Volume 18, Issue 1
  • ISSN 1606-822X
  • E-ISSN: 2309-5067



The word ‘maternal grandmother’ presents irregular modern forms in Tai languages. It is in most Northern Tai (NT) varieties, in most Central Tai (CT) varieties, in most Southwestern Tai (SWT) varieties, and in Standard Thai. Li (1971) reconstructs the proto-form of this word as * , positing that the later forms changed by analogy with semantically similar words. This paper discusses two alternative hypotheses * and *, and argues that the proto-form was . The analysis indicates that the sound changes of this word in Tai languages are caused by the “contamination” in kinship terms with paired semantic contents in CT/SWT, and by dissimilation from the otherwise homophonous word ‘to die’ in SWT. As a result, the proto-form of ‘maternal grandmother’ is preserved in the vast majority of NT and a cluster of CT. In most CT/SWT the original tone changed to tone, and then in SWT the initial - underwent further change to - in order to avoid homophony with the taboo word ‘to die’. This issue of homophony arose only in this branch due to the merger of - and - (or -). This proto-form is supported by historical evidence and other non-Tai languages in the Daic family. Other exceptional irregularities in some CT languages are also discussed as they are crucial to the determination of the * hypothesis. Analogous examples from several Tai varieties also support the occurrence of aberrant development due to taboo avoidance.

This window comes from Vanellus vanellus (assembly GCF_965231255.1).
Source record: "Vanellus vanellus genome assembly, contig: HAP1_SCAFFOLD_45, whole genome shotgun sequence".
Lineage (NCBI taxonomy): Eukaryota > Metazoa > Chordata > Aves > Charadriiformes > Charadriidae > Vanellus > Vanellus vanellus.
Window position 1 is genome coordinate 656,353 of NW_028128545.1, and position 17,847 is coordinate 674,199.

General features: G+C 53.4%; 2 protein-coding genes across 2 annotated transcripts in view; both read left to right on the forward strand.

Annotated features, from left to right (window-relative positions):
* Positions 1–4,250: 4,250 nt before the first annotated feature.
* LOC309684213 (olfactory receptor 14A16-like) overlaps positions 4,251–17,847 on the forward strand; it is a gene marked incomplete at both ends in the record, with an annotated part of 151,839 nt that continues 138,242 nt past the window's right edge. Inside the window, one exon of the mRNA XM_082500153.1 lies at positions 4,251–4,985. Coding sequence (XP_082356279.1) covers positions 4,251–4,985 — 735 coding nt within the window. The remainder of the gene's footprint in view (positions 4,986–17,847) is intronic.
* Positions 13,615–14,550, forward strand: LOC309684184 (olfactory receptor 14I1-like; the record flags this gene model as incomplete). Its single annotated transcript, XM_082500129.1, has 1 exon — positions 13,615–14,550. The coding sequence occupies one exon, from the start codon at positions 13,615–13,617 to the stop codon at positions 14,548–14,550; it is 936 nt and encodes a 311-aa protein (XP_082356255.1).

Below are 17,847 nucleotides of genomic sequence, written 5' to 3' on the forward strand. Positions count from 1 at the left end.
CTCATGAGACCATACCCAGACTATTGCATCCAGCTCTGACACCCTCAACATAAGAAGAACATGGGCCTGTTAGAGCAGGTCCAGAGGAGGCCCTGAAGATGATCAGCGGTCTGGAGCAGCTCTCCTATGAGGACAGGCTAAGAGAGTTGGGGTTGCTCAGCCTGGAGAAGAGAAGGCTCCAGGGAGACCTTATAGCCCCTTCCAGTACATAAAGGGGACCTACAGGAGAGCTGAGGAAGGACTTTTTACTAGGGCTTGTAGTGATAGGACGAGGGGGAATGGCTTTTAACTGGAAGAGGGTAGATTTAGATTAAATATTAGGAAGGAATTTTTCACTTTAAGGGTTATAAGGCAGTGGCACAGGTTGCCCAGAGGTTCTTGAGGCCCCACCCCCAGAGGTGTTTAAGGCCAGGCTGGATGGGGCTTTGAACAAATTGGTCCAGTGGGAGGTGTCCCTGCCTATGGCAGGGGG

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  • Article Type: Research Article
Keyword(s): analogy; phonological contamination; Proto‑Tai; reconstruction; taboo avoidance
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